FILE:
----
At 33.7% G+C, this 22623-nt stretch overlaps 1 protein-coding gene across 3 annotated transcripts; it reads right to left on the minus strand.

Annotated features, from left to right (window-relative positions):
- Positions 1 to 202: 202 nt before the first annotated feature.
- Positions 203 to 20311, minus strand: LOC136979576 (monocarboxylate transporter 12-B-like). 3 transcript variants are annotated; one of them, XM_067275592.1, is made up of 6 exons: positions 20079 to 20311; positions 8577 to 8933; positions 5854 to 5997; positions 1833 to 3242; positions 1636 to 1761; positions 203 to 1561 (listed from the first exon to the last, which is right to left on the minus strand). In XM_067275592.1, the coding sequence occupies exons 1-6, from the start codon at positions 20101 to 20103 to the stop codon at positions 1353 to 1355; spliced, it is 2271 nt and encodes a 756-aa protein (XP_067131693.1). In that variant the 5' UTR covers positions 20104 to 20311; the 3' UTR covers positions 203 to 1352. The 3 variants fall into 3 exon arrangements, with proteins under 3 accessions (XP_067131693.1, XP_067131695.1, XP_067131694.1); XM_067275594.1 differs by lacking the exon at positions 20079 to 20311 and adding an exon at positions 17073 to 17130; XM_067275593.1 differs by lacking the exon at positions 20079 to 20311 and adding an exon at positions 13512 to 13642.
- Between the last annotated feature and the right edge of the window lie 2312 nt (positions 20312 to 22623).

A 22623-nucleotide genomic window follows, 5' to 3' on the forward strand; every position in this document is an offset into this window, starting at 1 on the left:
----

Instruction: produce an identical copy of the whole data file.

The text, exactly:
At 33.7% G+C, this 22623-nt stretch overlaps 1 protein-coding gene across 3 annotated transcripts; it reads right to left on the minus strand.

Annotated features, from left to right (window-relative positions):
- Positions 1 to 202: 202 nt before the first annotated feature.
- Positions 203 to 20311, minus strand: LOC136979576 (monocarboxylate transporter 12-B-like). 3 transcript variants are annotated; one of them, XM_067275592.1, is made up of 6 exons: positions 20079 to 20311; positions 8577 to 8933; positions 5854 to 5997; positions 1833 to 3242; positions 1636 to 1761; positions 203 to 1561 (listed from the first exon to the last, which is right to left on the minus strand). In XM_067275592.1, the coding sequence occupies exons 1-6, from the start codon at positions 20101 to 20103 to the stop codon at positions 1353 to 1355; spliced, it is 2271 nt and encodes a 756-aa protein (XP_067131693.1). In that variant the 5' UTR covers positions 20104 to 20311; the 3' UTR covers positions 203 to 1352. The 3 variants fall into 3 exon arrangements, with proteins under 3 accessions (XP_067131693.1, XP_067131695.1, XP_067131694.1); XM_067275594.1 differs by lacking the exon at positions 20079 to 20311 and adding an exon at positions 17073 to 17130; XM_067275593.1 differs by lacking the exon at positions 20079 to 20311 and adding an exon at positions 13512 to 13642.
- Between the last annotated feature and the right edge of the window lie 2312 nt (positions 20312 to 22623).

A 22623-nucleotide genomic window follows, 5' to 3' on the forward strand; every position in this document is an offset into this window, starting at 1 on the left: